The problem with staining colours is that it’s very difficult to carry out the lifting technique—whereby pigment is lifted to reveal the bright white surface below. This technique serves to create essential whitespace in the painting for areas of light and highlights.
With a lifting medium, you can remove areas of dried watercolour paint by cleanly lifting colour off with extra water. Apply the lifting medium to the paper before painting and leave it to dry. If you’re working on soft or thin paper, paint the medium on neat.
When working on a thick surface, or primed, you can thin the medium with some water before applying. Once the watercolour paint layer has dried over the lifting medium, get a clean wet brush and start brushing away the paint. It will remove colour from even the most staining pigment.
Clean your materials, such as your brush thoroughly after use with this medium.
Purpose: masking areas of a surface to retain background colour
Use this beeswax medium to mask areas on the surface. Apply it to your surface before you add the paint layer. When you come to paint, the wax layer will repel the water and pigment, covering the areas that you applied it to.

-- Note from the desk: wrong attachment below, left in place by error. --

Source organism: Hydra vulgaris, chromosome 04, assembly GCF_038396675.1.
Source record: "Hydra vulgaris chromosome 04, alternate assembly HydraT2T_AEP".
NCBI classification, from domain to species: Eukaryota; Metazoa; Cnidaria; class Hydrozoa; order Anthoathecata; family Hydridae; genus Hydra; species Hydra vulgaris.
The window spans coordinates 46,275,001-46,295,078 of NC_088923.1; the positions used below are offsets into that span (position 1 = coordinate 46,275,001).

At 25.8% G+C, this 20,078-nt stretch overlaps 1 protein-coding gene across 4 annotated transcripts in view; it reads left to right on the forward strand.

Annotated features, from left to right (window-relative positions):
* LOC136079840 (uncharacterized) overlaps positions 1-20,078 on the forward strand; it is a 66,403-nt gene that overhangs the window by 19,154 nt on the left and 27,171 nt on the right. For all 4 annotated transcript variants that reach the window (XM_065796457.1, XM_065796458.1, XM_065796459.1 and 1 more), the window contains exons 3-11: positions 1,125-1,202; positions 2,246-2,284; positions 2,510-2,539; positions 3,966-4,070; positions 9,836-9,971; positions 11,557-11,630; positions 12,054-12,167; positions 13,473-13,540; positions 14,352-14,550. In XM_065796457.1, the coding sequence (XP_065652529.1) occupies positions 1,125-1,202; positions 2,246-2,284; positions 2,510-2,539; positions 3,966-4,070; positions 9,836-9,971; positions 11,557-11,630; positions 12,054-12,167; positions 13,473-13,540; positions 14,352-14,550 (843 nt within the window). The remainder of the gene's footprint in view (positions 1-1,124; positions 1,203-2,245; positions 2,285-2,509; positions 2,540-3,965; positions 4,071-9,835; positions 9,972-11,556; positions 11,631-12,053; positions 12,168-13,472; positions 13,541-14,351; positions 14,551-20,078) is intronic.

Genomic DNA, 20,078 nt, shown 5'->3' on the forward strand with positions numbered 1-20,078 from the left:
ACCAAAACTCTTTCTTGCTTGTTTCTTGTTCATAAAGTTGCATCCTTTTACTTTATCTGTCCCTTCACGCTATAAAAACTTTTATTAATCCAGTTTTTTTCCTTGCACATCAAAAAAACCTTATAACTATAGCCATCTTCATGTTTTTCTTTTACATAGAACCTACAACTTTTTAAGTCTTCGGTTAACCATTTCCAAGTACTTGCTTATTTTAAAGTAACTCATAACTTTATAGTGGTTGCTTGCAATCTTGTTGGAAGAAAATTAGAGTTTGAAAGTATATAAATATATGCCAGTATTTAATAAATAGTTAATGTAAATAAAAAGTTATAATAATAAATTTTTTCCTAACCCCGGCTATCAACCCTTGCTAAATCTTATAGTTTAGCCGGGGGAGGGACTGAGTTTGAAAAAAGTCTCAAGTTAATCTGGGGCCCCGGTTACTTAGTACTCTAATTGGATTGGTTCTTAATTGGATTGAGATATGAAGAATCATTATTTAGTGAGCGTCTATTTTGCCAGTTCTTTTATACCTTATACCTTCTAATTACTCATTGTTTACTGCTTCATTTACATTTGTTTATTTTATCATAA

The medium makes an excellent aid for creating precise areas of colour separation in your painting. The waxed area will retain its original colour when removed, so you can apply it over areas that already have paint on them.
Purpose: masks areas of surface
This works in a similar way to the wax resist. It can be applied over a white paper surface, or on top of dried watercolour to prevent adhesion of watercolour layers painted on top. Use it to create light areas, areas of white space, fine details with colours that don’t bleed into one another, or hard edges.
Apply it with a paintbrush, or with something sharper like the end of the paintbrush handle for detail work.
Masking fluids are usually made of latex and they peel off the paper once dry. Peel with your finger, a rubber or tweezers.
Watercolour mediums: Pin it!